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Utah coal-fired plant blocked by EPA panel

Both sides of CO2 issue claim reason to celebrate ruling

Published: Monday, Aug. 31 2015 5:50 p.m. MDT

A federal appeals board has blocked a proposed coal-fired power plant expansion in eastern Utah, citing the project's failure to adequately address the issue of carbon-dioxide emissions.
A large national law firm that represents electric utilities said Thursday's decision will "require the Obama administration to decide early in its tenure whether and to what extent it intends to regulate CO2 emission under the CAA (Clean Air Act)."
But another law firm said the nation's electric utility industry can actually breathe a "sigh of relief" this week, because the ruling didn't impose a specific regulation and instead sent the issue back to the Environmental Protection Agency for further review.
The Environmental Protection Agency's Environmental Appeals Board blocked a construction permit previously issued by the EPA's regional Denver office. The Deseret Power Electric Cooperative has been planning to expand the 486-megawatt Bonanza Power Plant, located southeast of Vernal.
As a result of the board's decision, the matter "goes back to the drawing board," said Pat Gallagher, director of environmental law for the Sierra Club. Utah Physicians for a Healthy Environment and Western Resource Advocates were among several groups that filed briefs in support of the Sierra Club.
The Deseret Power expansion calls for a 110-megawatt plant. Environmentalists' appeal of the plan said EPA officials in Denver failed to explain why the permit they issued for the plant did not include emissions limitations for carbon dioxide. According to estimates, the expansion alone would emit 3.37 million tons of carbon dioxide annually. Nationwide, coal-fired plants emit about 2 billion tons of carbon dioxide each year.
About 90 percent of Utah's electricity needs are met by coal-fired power plants.
Last year, the U.S. Supreme Court ruled against an EPA claim that carbon dioxide is not an air pollutant in need of regulation under the federal Clean Air Act. The regional group Western Climate Initiative, of which Utah is a member, will over the next year be urging states to draft legislation that would hold polluters accountable for carbon dioxide and other greenhouse-gas emissions.
The law firm Akin Gump Strauss Hauer & Feld said on the Web site, www.ClimateIntel.com, that President-elect Barack Obama's administration will now have to decide how to regulate carbon dioxide.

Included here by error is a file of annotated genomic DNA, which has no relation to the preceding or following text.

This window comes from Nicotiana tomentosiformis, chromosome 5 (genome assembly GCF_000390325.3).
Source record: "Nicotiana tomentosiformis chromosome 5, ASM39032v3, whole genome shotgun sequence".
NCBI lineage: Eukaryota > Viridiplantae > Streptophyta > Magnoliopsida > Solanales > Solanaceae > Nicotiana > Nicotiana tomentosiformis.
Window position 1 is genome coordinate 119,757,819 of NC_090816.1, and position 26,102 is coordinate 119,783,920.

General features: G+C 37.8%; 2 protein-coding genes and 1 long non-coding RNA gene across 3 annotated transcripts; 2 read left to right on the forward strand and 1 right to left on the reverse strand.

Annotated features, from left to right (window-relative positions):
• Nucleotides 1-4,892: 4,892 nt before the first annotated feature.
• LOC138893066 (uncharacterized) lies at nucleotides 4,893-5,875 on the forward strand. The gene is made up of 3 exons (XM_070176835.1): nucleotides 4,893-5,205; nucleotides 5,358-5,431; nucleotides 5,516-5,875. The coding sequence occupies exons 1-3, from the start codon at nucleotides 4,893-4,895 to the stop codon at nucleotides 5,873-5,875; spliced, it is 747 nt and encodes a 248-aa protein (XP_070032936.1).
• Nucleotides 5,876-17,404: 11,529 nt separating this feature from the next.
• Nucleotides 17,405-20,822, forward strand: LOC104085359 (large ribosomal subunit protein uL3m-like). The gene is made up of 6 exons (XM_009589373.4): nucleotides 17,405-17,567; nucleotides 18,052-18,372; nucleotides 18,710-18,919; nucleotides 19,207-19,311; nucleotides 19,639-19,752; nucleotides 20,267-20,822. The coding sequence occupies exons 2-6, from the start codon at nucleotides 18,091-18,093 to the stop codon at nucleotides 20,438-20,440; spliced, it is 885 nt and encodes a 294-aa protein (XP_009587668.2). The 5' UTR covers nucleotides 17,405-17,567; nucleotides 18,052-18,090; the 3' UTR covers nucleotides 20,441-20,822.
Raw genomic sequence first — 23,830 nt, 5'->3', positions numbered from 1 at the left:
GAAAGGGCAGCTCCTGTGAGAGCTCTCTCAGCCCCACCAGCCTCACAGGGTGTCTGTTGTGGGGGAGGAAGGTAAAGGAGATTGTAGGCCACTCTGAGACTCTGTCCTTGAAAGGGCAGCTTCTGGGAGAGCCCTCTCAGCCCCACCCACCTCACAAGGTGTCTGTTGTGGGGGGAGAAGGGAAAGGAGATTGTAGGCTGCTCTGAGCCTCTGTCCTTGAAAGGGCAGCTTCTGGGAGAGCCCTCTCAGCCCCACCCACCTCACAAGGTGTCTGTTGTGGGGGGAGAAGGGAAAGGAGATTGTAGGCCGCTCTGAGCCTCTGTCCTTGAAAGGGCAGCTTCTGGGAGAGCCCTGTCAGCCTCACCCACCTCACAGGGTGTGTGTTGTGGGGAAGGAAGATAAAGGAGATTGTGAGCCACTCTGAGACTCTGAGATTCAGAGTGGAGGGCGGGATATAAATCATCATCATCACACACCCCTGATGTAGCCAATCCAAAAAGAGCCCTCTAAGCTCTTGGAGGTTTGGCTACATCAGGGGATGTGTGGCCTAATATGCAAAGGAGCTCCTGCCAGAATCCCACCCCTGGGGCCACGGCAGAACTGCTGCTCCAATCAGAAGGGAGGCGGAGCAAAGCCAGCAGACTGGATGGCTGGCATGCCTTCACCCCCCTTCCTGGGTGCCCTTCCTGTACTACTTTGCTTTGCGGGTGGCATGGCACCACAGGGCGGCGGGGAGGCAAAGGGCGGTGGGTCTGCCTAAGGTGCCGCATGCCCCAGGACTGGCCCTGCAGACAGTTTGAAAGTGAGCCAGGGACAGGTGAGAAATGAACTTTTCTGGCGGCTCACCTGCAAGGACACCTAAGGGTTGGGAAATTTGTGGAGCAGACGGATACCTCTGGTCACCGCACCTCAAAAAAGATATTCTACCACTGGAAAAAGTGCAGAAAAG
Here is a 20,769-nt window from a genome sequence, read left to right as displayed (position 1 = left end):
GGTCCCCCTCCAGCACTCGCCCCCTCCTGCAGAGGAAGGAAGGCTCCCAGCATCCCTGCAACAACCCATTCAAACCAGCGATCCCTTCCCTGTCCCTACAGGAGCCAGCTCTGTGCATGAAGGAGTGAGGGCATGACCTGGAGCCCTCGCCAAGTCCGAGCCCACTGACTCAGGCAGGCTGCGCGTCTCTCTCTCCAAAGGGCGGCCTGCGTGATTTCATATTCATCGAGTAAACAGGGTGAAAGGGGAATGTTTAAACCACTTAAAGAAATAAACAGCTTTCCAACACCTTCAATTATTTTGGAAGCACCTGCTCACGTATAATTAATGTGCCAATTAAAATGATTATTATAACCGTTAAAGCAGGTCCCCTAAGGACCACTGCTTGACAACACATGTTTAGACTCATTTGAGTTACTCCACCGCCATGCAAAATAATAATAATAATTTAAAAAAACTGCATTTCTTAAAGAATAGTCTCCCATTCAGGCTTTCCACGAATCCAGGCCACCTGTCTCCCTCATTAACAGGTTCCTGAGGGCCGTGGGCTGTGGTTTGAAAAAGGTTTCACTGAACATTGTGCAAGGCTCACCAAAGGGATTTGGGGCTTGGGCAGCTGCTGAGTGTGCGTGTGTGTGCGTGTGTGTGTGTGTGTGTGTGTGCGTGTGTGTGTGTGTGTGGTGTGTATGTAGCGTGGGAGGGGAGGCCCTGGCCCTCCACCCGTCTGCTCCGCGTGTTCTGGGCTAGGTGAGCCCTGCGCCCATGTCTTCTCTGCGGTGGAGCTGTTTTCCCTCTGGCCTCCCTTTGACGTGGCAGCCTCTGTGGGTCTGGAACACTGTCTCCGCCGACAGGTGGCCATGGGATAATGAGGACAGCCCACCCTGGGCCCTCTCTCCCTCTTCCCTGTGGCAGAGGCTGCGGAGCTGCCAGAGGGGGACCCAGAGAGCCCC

"The decision has immeasurable implications for not only the electric utility industry, but also any industrial facility emitting carbon dioxide," the law firm said.
Frank Maisano, whose Washington D.C. law firm represents coal-fired plant developer Sithe Global, issued a statement saying environmental groups were "over-reading" the board's ruling. Maisano works for the firm Bracewell & Giuliani.
Sithe Global's clients have pending proposals to build coal-fired plants in New Mexico and Nevada.
Maisano said the board had found that the statute allows agency interpretation of whether the carbon-dioxide emissions would be subject to regulation under the Clean Air Act.
Another utility-company attorney, Rich Alonso, who works for the same firm as Maisano, said many industries are breathing a sigh of relief.
"A ruling in support of regulation would have turned American industry on its head by forcing inappropriate and inflexible CO2 regulation across the country instead of allowing Congress to develop a national program to address CO2."
The Sierra Club's Gallagher, however, called the board's decision a "giant step" toward forcing the coal-fired power plant industry to pay more attention to carbon-dioxide emissions.
He said coal-fired plants emit about 30 percent of the country's pollution that leads to global warming.
"Now it's time the coal industry did its part and live up to its 'clean coal' rhetoric," he said.
Gallagher called the decision one that rejects the Bush administration's lax industry requirements that have ultimately failed to recognize coal as the largest source of greenhouse gas in the nation. The Appeals Board, he noted, is part of the EPA but acts like an independent tribunal, or a quasi court that goes above EPA staff decisions during a challenge

On the Net:
Deseret Power: www.deseretgt.com
Environmental Appeals Board ruling: www.tinyurl.com/6onjhq


E-mail: sspeckman@desnews.com

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